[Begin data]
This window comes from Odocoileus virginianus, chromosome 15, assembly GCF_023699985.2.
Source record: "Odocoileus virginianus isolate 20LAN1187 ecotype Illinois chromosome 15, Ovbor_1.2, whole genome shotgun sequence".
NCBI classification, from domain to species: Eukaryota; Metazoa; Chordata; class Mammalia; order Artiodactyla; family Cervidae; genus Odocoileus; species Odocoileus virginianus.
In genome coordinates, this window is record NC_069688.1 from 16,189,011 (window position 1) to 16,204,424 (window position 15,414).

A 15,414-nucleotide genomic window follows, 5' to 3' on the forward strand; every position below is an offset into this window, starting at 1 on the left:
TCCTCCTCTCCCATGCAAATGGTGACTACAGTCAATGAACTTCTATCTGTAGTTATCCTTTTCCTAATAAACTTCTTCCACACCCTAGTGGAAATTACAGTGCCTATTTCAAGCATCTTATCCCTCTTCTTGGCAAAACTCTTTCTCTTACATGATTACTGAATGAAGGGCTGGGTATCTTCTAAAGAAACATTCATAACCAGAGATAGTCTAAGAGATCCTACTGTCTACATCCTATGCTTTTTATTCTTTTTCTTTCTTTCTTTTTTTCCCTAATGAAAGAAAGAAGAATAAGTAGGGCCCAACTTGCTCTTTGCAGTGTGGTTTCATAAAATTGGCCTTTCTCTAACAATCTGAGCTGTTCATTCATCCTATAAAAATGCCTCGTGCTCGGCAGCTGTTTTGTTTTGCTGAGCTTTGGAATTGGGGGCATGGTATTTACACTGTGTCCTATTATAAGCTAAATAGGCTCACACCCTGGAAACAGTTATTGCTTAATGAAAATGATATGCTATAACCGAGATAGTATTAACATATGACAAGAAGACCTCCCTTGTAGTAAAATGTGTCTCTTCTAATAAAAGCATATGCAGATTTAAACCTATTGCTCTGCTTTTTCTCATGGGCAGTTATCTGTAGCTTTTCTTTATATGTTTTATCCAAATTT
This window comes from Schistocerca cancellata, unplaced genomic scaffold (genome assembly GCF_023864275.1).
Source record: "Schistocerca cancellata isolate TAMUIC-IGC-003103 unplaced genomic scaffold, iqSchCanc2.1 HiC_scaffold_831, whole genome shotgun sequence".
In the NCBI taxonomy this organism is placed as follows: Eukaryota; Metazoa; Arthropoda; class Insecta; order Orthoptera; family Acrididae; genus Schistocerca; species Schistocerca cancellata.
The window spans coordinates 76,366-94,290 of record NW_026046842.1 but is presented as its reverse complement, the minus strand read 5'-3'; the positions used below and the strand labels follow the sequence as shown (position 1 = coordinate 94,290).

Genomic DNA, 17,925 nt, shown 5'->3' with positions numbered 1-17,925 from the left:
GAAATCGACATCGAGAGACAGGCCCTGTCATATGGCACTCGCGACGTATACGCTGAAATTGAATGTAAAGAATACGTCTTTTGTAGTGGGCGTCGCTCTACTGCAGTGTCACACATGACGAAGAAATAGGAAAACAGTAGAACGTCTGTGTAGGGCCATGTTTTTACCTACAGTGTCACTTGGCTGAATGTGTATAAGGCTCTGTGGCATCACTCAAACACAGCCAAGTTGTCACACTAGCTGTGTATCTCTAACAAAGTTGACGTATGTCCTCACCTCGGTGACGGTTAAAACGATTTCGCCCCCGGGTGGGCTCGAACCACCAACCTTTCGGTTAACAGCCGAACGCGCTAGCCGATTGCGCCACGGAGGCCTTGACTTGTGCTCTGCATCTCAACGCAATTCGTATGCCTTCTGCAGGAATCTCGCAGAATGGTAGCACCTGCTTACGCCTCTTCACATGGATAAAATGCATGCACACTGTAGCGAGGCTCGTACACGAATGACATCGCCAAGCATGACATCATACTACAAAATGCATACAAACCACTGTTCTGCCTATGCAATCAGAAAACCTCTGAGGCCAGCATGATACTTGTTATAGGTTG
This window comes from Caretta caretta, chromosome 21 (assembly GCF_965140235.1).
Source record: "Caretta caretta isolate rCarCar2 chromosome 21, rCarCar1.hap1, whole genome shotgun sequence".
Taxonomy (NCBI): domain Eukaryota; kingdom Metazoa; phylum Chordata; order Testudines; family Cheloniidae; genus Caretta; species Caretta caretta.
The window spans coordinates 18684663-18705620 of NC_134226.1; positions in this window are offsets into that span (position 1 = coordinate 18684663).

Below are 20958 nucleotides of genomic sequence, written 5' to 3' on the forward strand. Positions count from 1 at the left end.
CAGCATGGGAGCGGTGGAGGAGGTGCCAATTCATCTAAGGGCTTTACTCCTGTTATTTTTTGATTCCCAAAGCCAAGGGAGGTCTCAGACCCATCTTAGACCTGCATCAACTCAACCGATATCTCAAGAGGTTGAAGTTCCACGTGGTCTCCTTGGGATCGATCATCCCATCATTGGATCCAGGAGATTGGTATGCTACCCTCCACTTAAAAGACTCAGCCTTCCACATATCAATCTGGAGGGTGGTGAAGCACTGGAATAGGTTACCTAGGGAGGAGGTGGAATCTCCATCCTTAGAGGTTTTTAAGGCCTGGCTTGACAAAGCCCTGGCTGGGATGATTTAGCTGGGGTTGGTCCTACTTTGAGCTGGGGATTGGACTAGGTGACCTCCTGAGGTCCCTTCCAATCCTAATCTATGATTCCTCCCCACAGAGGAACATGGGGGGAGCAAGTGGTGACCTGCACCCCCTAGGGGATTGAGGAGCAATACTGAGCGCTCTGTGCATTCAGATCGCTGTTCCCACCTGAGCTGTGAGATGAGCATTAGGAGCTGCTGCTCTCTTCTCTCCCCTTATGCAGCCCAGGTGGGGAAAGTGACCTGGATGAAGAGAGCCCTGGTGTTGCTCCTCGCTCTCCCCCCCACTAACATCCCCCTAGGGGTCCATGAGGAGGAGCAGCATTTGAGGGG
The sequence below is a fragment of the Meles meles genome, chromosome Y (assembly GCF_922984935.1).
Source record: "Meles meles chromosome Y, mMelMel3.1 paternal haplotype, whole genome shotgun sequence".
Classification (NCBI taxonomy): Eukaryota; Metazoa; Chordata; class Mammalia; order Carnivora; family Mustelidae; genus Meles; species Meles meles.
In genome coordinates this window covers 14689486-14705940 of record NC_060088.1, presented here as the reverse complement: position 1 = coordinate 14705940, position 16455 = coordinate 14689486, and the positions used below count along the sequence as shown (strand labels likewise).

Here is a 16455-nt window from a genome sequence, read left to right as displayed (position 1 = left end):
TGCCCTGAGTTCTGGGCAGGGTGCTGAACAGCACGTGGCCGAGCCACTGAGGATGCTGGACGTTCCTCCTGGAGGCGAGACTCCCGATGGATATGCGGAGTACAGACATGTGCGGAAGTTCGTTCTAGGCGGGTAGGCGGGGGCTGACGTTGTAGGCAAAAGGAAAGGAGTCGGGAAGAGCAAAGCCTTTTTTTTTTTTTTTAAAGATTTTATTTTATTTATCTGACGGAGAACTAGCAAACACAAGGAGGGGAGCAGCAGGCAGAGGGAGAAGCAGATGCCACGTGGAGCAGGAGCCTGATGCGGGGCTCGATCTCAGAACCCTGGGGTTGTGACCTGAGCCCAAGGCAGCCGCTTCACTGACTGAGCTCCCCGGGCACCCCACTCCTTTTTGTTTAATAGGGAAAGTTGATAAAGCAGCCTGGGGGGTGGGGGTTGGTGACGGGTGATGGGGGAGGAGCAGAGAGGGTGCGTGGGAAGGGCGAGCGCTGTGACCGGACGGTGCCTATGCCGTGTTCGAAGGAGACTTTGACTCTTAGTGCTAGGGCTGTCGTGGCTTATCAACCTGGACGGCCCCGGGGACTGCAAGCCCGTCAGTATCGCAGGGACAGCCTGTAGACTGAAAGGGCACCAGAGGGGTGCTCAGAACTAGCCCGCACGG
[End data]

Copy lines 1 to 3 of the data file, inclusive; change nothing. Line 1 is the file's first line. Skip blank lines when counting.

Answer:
This window comes from Odocoileus virginianus, chromosome 15, assembly GCF_023699985.2.
Source record: "Odocoileus virginianus isolate 20LAN1187 ecotype Illinois chromosome 15, Ovbor_1.2, whole genome shotgun sequence".
NCBI classification, from domain to species: Eukaryota; Metazoa; Chordata; class Mammalia; order Artiodactyla; family Cervidae; genus Odocoileus; species Odocoileus virginianus.